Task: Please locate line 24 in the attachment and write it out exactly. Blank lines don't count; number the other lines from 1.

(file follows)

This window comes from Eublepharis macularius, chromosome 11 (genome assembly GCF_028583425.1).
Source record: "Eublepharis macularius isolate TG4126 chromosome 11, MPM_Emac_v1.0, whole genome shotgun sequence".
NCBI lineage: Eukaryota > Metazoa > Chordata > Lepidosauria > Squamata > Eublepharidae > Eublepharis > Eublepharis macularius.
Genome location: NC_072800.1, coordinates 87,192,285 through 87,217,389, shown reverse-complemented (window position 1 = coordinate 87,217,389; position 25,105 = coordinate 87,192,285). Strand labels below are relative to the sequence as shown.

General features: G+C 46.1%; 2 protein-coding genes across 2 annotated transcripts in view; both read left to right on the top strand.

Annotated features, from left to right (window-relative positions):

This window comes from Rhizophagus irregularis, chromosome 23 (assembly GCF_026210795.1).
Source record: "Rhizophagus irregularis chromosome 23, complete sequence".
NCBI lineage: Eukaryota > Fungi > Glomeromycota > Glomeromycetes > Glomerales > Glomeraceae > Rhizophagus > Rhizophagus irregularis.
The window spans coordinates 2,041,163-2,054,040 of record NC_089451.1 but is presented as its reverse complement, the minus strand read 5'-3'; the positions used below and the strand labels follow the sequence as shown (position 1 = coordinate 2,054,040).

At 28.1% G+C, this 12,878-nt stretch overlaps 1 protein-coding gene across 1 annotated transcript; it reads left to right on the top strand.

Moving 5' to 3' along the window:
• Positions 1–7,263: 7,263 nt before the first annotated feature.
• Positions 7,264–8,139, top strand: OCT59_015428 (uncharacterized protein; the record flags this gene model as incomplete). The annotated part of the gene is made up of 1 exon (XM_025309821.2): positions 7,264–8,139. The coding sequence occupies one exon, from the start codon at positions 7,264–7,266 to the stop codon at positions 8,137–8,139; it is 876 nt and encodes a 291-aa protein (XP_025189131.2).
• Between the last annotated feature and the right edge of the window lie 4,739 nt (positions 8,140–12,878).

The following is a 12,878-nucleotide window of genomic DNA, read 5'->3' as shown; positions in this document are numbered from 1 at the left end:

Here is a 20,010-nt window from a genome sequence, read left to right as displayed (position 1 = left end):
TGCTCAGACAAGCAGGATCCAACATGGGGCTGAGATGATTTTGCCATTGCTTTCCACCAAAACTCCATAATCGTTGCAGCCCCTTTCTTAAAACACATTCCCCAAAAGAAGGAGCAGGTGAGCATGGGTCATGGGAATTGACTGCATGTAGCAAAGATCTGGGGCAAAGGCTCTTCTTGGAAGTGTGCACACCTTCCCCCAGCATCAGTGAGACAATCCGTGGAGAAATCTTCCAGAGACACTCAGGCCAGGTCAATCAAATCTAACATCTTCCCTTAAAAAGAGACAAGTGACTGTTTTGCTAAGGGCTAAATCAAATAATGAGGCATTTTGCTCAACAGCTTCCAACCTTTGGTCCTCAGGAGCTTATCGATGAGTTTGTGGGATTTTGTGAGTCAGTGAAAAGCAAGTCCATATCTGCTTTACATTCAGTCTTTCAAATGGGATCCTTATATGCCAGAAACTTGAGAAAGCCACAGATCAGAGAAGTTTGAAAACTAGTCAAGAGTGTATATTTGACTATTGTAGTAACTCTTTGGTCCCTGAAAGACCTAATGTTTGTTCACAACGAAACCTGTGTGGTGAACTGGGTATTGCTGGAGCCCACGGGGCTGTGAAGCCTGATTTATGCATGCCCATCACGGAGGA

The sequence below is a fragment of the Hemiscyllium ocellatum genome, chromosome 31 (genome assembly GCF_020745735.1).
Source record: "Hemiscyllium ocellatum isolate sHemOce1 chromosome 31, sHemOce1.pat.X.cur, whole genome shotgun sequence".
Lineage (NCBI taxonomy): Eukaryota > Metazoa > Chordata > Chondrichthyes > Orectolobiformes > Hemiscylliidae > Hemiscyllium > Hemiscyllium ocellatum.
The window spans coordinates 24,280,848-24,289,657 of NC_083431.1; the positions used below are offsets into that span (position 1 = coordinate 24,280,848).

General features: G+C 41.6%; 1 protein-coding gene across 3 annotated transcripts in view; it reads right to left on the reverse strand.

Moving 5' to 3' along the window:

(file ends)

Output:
Moving 5' to 3' along the window: